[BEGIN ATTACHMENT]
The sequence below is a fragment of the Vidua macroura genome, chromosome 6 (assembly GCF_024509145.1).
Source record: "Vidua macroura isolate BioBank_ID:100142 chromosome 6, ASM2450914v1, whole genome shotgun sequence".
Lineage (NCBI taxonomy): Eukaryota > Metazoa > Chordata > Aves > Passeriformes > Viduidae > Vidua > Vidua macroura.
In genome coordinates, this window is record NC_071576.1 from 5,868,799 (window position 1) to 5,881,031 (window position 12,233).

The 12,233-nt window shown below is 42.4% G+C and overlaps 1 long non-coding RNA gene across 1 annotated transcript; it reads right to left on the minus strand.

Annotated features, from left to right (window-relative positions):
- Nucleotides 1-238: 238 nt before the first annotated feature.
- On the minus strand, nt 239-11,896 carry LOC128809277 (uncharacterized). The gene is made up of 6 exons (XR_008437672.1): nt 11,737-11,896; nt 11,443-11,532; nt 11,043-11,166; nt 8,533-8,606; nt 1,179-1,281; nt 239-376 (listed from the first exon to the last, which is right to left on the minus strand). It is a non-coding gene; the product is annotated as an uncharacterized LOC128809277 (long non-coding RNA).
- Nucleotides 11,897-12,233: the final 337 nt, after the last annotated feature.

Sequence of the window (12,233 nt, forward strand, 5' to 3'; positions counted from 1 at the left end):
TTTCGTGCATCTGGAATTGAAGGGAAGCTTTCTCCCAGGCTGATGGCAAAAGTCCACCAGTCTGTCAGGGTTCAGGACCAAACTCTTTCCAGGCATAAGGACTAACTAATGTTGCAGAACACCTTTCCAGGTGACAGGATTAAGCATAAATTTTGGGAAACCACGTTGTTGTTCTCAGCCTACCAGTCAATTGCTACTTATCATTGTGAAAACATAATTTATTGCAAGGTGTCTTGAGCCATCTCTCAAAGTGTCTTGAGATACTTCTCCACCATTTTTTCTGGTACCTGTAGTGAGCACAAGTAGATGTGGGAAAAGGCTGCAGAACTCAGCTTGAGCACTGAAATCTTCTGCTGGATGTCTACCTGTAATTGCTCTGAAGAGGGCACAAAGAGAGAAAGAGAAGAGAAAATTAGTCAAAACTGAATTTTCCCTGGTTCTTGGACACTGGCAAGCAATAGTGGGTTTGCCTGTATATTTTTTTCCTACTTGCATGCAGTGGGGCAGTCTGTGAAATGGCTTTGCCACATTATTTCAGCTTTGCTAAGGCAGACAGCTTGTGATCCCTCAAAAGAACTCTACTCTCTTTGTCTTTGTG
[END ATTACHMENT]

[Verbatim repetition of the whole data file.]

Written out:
The sequence below is a fragment of the Vidua macroura genome, chromosome 6 (assembly GCF_024509145.1).
Source record: "Vidua macroura isolate BioBank_ID:100142 chromosome 6, ASM2450914v1, whole genome shotgun sequence".
Lineage (NCBI taxonomy): Eukaryota > Metazoa > Chordata > Aves > Passeriformes > Viduidae > Vidua > Vidua macroura.
In genome coordinates, this window is record NC_071576.1 from 5,868,799 (window position 1) to 5,881,031 (window position 12,233).

The 12,233-nt window shown below is 42.4% G+C and overlaps 1 long non-coding RNA gene across 1 annotated transcript; it reads right to left on the minus strand.

Annotated features, from left to right (window-relative positions):
- Nucleotides 1-238: 238 nt before the first annotated feature.
- On the minus strand, nt 239-11,896 carry LOC128809277 (uncharacterized). The gene is made up of 6 exons (XR_008437672.1): nt 11,737-11,896; nt 11,443-11,532; nt 11,043-11,166; nt 8,533-8,606; nt 1,179-1,281; nt 239-376 (listed from the first exon to the last, which is right to left on the minus strand). It is a non-coding gene; the product is annotated as an uncharacterized LOC128809277 (long non-coding RNA).
- Nucleotides 11,897-12,233: the final 337 nt, after the last annotated feature.

Sequence of the window (12,233 nt, forward strand, 5' to 3'; positions counted from 1 at the left end):
TTTCGTGCATCTGGAATTGAAGGGAAGCTTTCTCCCAGGCTGATGGCAAAAGTCCACCAGTCTGTCAGGGTTCAGGACCAAACTCTTTCCAGGCATAAGGACTAACTAATGTTGCAGAACACCTTTCCAGGTGACAGGATTAAGCATAAATTTTGGGAAACCACGTTGTTGTTCTCAGCCTACCAGTCAATTGCTACTTATCATTGTGAAAACATAATTTATTGCAAGGTGTCTTGAGCCATCTCTCAAAGTGTCTTGAGATACTTCTCCACCATTTTTTCTGGTACCTGTAGTGAGCACAAGTAGATGTGGGAAAAGGCTGCAGAACTCAGCTTGAGCACTGAAATCTTCTGCTGGATGTCTACCTGTAATTGCTCTGAAGAGGGCACAAAGAGAGAAAGAGAAGAGAAAATTAGTCAAAACTGAATTTTCCCTGGTTCTTGGACACTGGCAAGCAATAGTGGGTTTGCCTGTATATTTTTTTCCTACTTGCATGCAGTGGGGCAGTCTGTGAAATGGCTTTGCCACATTATTTCAGCTTTGCTAAGGCAGACAGCTTGTGATCCCTCAAAAGAACTCTACTCTCTTTGTCTTTGTG